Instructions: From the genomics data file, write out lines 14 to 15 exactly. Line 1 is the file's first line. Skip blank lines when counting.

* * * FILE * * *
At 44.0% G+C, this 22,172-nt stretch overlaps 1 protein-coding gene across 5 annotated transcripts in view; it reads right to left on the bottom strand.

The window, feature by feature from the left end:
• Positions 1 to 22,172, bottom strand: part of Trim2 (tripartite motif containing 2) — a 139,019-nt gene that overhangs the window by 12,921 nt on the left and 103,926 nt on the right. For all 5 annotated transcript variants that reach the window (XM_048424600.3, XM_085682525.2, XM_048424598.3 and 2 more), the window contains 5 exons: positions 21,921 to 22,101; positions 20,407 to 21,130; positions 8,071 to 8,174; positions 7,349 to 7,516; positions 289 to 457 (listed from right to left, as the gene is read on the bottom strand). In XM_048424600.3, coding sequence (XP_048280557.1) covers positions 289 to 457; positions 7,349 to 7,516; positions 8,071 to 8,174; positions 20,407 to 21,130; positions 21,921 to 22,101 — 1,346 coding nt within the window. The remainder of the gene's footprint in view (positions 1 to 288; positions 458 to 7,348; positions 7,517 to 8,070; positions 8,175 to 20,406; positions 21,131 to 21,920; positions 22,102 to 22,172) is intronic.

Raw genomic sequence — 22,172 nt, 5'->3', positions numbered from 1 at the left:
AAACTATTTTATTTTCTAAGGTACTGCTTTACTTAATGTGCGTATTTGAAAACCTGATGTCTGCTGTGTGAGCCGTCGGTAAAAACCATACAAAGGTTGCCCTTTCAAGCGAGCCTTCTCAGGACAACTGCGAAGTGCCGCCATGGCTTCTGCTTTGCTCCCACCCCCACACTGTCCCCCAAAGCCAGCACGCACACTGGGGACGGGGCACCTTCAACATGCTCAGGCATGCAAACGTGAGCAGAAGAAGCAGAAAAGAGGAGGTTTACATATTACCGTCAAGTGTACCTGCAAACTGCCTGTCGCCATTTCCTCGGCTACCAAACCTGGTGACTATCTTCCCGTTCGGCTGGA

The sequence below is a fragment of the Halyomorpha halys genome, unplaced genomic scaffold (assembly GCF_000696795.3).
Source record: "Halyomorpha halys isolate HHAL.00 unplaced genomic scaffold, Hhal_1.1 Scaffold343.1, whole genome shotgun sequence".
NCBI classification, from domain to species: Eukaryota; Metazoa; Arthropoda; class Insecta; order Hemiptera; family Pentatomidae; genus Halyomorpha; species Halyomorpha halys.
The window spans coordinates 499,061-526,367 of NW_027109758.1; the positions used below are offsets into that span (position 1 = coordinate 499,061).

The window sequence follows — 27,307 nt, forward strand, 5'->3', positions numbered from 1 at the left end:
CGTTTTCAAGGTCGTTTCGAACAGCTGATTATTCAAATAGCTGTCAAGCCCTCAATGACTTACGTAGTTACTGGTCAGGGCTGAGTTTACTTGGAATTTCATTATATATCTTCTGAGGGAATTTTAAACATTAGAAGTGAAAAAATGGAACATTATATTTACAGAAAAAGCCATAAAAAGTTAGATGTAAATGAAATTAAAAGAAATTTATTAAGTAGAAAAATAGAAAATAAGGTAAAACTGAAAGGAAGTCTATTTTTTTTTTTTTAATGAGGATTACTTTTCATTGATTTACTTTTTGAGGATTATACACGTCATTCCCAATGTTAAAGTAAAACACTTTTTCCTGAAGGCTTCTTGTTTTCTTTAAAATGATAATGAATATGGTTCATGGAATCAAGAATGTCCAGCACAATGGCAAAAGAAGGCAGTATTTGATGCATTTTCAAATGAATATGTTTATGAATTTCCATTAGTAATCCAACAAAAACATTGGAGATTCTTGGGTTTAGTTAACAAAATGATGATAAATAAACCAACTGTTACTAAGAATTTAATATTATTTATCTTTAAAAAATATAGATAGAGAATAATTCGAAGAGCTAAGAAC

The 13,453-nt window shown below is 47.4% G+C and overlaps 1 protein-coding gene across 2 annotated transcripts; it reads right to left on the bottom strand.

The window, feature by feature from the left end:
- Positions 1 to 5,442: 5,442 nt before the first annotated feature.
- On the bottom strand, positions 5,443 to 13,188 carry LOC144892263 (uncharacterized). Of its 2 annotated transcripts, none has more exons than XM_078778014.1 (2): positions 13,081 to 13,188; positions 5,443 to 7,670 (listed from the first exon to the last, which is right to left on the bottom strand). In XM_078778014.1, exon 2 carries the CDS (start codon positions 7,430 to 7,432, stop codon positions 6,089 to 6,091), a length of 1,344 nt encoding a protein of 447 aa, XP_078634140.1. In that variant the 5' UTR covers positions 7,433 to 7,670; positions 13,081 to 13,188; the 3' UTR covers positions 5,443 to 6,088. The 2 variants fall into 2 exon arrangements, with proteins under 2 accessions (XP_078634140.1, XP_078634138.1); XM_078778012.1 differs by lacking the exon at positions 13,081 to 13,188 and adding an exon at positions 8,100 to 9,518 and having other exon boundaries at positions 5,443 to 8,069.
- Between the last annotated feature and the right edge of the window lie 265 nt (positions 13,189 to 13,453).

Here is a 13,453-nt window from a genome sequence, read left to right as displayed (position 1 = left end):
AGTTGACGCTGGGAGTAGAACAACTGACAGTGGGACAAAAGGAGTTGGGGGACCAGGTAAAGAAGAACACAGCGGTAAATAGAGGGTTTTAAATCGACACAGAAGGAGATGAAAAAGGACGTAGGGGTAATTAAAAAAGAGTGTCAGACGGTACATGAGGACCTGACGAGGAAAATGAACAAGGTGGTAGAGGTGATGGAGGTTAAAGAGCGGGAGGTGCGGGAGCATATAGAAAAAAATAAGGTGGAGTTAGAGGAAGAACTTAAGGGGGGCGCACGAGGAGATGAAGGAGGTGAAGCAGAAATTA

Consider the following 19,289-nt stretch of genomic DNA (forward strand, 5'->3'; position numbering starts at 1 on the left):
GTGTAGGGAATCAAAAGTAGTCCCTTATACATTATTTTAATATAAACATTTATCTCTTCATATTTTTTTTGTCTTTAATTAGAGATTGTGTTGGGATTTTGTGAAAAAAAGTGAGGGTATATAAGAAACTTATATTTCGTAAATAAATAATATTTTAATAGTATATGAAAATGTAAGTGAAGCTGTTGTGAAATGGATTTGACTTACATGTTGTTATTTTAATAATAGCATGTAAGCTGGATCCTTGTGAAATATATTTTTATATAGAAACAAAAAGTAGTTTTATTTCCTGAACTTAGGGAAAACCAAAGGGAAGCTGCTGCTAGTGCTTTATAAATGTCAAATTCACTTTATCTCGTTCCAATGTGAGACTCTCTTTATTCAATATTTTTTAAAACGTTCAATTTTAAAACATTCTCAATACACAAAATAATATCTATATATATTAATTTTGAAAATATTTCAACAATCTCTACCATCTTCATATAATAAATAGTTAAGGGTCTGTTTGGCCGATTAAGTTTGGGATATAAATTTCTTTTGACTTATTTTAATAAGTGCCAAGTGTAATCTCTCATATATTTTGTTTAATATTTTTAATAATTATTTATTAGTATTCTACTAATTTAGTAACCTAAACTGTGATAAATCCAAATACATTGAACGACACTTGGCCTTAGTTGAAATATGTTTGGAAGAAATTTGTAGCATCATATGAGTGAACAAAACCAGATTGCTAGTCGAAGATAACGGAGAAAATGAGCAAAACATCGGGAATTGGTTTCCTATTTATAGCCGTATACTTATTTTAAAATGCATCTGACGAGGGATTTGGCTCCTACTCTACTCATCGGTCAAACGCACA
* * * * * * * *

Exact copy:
- Positions 1 to 5,442: 5,442 nt before the first annotated feature.
- On the bottom strand, positions 5,443 to 13,188 carry LOC144892263 (uncharacterized). Of its 2 annotated transcripts, none has more exons than XM_078778014.1 (2): positions 13,081 to 13,188; positions 5,443 to 7,670 (listed from the first exon to the last, which is right to left on the bottom strand). In XM_078778014.1, exon 2 carries the CDS (start codon positions 7,430 to 7,432, stop codon positions 6,089 to 6,091), a length of 1,344 nt encoding a protein of 447 aa, XP_078634140.1. In that variant the 5' UTR covers positions 7,433 to 7,670; positions 13,081 to 13,188; the 3' UTR covers positions 5,443 to 6,088. The 2 variants fall into 2 exon arrangements, with proteins under 2 accessions (XP_078634140.1, XP_078634138.1); XM_078778012.1 differs by lacking the exon at positions 13,081 to 13,188 and adding an exon at positions 8,100 to 9,518 and having other exon boundaries at positions 5,443 to 8,069.